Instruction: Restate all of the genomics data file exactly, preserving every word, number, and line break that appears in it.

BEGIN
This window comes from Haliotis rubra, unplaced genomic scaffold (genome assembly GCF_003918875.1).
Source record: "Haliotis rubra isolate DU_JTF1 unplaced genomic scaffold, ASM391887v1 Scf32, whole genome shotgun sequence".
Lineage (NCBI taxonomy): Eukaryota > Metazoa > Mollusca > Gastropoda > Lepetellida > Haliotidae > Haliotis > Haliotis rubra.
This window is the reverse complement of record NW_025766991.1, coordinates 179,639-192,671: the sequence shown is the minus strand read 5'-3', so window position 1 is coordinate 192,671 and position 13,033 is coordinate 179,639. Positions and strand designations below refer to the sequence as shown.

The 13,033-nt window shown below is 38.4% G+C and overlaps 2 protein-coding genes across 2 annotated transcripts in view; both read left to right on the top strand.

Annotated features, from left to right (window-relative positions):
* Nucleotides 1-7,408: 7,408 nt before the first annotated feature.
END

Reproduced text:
This window comes from Haliotis rubra, unplaced genomic scaffold (genome assembly GCF_003918875.1).
Source record: "Haliotis rubra isolate DU_JTF1 unplaced genomic scaffold, ASM391887v1 Scf32, whole genome shotgun sequence".
Lineage (NCBI taxonomy): Eukaryota > Metazoa > Mollusca > Gastropoda > Lepetellida > Haliotidae > Haliotis > Haliotis rubra.
This window is the reverse complement of record NW_025766991.1, coordinates 179,639-192,671: the sequence shown is the minus strand read 5'-3', so window position 1 is coordinate 192,671 and position 13,033 is coordinate 179,639. Positions and strand designations below refer to the sequence as shown.

The 13,033-nt window shown below is 38.4% G+C and overlaps 2 protein-coding genes across 2 annotated transcripts in view; both read left to right on the top strand.

Annotated features, from left to right (window-relative positions):
* Nucleotides 1-7,408: 7,408 nt before the first annotated feature.